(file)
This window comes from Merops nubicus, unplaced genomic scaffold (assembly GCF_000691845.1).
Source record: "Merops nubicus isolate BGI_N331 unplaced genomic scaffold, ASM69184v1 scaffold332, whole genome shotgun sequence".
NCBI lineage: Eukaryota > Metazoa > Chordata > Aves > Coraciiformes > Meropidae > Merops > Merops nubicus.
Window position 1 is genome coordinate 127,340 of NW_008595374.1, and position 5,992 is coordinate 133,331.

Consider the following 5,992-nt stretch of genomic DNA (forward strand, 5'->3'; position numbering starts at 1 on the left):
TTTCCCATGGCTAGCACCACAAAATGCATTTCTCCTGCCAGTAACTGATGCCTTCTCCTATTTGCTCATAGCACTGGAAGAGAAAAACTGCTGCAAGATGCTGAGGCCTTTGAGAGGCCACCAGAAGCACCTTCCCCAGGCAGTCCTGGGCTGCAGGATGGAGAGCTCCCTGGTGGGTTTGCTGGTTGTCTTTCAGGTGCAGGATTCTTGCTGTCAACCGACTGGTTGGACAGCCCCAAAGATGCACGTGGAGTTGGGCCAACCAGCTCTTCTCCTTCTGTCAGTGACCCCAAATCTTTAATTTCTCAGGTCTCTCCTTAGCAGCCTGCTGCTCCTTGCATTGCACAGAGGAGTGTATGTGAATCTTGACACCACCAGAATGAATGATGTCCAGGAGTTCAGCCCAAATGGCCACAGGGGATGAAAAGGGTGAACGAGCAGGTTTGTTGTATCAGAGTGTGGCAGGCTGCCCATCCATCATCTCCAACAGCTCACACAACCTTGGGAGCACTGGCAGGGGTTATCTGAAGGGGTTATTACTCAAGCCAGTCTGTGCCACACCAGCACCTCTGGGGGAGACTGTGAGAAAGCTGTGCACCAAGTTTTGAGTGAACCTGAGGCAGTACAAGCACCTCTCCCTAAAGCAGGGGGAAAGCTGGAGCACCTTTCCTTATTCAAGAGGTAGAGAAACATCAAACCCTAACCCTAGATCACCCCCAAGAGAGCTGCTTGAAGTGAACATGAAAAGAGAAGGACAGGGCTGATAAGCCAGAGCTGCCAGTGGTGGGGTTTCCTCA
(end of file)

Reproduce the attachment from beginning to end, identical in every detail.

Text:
This window comes from Merops nubicus, unplaced genomic scaffold (assembly GCF_000691845.1).
Source record: "Merops nubicus isolate BGI_N331 unplaced genomic scaffold, ASM69184v1 scaffold332, whole genome shotgun sequence".
NCBI lineage: Eukaryota > Metazoa > Chordata > Aves > Coraciiformes > Meropidae > Merops > Merops nubicus.
Window position 1 is genome coordinate 127,340 of NW_008595374.1, and position 5,992 is coordinate 133,331.

Consider the following 5,992-nt stretch of genomic DNA (forward strand, 5'->3'; position numbering starts at 1 on the left):
TTTCCCATGGCTAGCACCACAAAATGCATTTCTCCTGCCAGTAACTGATGCCTTCTCCTATTTGCTCATAGCACTGGAAGAGAAAAACTGCTGCAAGATGCTGAGGCCTTTGAGAGGCCACCAGAAGCACCTTCCCCAGGCAGTCCTGGGCTGCAGGATGGAGAGCTCCCTGGTGGGTTTGCTGGTTGTCTTTCAGGTGCAGGATTCTTGCTGTCAACCGACTGGTTGGACAGCCCCAAAGATGCACGTGGAGTTGGGCCAACCAGCTCTTCTCCTTCTGTCAGTGACCCCAAATCTTTAATTTCTCAGGTCTCTCCTTAGCAGCCTGCTGCTCCTTGCATTGCACAGAGGAGTGTATGTGAATCTTGACACCACCAGAATGAATGATGTCCAGGAGTTCAGCCCAAATGGCCACAGGGGATGAAAAGGGTGAACGAGCAGGTTTGTTGTATCAGAGTGTGGCAGGCTGCCCATCCATCATCTCCAACAGCTCACACAACCTTGGGAGCACTGGCAGGGGTTATCTGAAGGGGTTATTACTCAAGCCAGTCTGTGCCACACCAGCACCTCTGGGGGAGACTGTGAGAAAGCTGTGCACCAAGTTTTGAGTGAACCTGAGGCAGTACAAGCACCTCTCCCTAAAGCAGGGGGAAAGCTGGAGCACCTTTCCTTATTCAAGAGGTAGAGAAACATCAAACCCTAACCCTAGATCACCCCCAAGAGAGCTGCTTGAAGTGAACATGAAAAGAGAAGGACAGGGCTGATAAGCCAGAGCTGCCAGTGGTGGGGTTTCCTCA